There has been very good news on Ohio’s death row this month: one of the inmates, Rayshawn Johnson, has had his death sentence set aside. Even Chief Justice Maureen O’Connor, who in 2006 dissented in a similar case, was swayed this time by evidence that showed the cumulative impact of many mitigating factors, including the abuse that Johnson suffered in childhood.
From infancy Johnson suffered appalling abuse: he was often put in a closet and given alcohol, prescription drugs and heroin. Justice Paul Pfeifer wrote that he was “doomed from the start due to his upbringing.”
When he was young, and still very close to his childhood abuse – he killed a neighbor.
The Ohio Supreme Court’s decision, and especially Justice O’Connor’s apparent change of heart, may well reflect the same evolving standards of decency that has already made it illegal to execute juveniles and people with intellectual disability.
Hamilton prosecutor, Joe Deters, who also prosecuted Jeffrey Wogenstahl’s case, originally criticized the court’s ruling, saying that he had never had a death sentence reversed before, and complaining that one of the judges openly opposes the death penalty. However, he later accepted Johnson’s new sentence of life without the possibility of parole.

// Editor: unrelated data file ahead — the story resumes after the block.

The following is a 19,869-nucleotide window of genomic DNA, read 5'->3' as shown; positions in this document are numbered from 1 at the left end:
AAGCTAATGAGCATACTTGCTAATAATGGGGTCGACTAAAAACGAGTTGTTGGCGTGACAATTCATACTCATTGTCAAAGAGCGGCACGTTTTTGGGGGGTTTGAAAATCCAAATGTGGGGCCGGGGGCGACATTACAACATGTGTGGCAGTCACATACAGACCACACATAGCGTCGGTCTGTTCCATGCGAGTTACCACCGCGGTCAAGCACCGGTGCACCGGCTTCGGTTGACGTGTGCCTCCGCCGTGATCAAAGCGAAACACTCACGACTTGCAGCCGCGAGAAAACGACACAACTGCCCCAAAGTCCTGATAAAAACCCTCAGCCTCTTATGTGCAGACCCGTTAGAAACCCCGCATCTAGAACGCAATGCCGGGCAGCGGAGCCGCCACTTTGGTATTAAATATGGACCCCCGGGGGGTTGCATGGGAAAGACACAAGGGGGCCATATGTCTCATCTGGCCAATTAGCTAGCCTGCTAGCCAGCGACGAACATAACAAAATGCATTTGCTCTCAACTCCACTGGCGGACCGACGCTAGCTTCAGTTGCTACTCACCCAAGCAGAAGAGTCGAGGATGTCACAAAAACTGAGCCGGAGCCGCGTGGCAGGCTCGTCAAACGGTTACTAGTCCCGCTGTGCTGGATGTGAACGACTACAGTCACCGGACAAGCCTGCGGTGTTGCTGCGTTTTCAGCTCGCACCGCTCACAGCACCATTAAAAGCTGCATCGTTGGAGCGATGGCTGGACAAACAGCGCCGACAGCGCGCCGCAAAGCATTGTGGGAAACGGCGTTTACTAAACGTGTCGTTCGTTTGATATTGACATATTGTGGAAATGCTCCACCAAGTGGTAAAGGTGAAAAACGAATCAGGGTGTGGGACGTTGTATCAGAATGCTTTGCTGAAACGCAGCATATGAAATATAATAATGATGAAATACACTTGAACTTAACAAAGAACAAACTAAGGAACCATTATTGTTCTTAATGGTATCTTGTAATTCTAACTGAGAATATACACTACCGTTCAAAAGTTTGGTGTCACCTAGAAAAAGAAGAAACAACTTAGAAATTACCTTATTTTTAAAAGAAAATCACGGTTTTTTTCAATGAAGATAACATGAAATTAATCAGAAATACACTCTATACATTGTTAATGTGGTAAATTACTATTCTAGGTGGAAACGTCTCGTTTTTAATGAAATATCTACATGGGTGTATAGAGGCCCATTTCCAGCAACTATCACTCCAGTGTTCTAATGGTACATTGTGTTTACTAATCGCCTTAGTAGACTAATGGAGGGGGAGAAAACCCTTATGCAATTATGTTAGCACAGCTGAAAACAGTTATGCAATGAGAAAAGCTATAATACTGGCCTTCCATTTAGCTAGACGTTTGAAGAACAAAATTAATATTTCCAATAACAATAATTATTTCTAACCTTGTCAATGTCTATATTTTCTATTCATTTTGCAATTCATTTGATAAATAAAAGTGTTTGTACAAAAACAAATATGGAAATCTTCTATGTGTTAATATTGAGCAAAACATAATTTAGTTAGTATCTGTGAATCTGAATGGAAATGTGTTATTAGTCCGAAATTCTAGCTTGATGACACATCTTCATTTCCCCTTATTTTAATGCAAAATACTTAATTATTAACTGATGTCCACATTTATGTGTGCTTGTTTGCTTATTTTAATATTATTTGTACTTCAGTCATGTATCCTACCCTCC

David Dow, a Texan death penalty defense lawyer and law professor, points out that 80% people on death rows throughout the country had a dysfunctional childhood (similar to Johnson’s). He advocates spending state money to support children who are at risk of abuse, from as early as their mothers’ pregnancies right up to any involvement they may have in the juvenile justice system. His proposal does not just aim to reverse the state’s failure to support vulnerable children: he suggests that such investment would actually prevent three out of every four crimes.
Dow maintains that in the long term this strategy would also save money:
“Some… people… might be old enough to remember the guy on the old oil filter commercial. He used to say, “Well, you can pay me now or you can pay me later.” What we’re doing in the death penalty system is we’re paying later. …for every 15,000 dollars that we spend intervening in the lives of economically and otherwise disadvantaged kids in those earlier chapters, we save 80,000 dollars in crime-related costs down the road.”
Such a proposal comes too late for Johnson and the victim of his crime, but Johnson’s resentencing at least acknowledges that childhood abuse was a significant mitigating factor in his case. Joe Deters might not like Johnson’s move from death row, but he should get used to it. Evolving standards of decency demand no less. Rayshawn Johnson should live.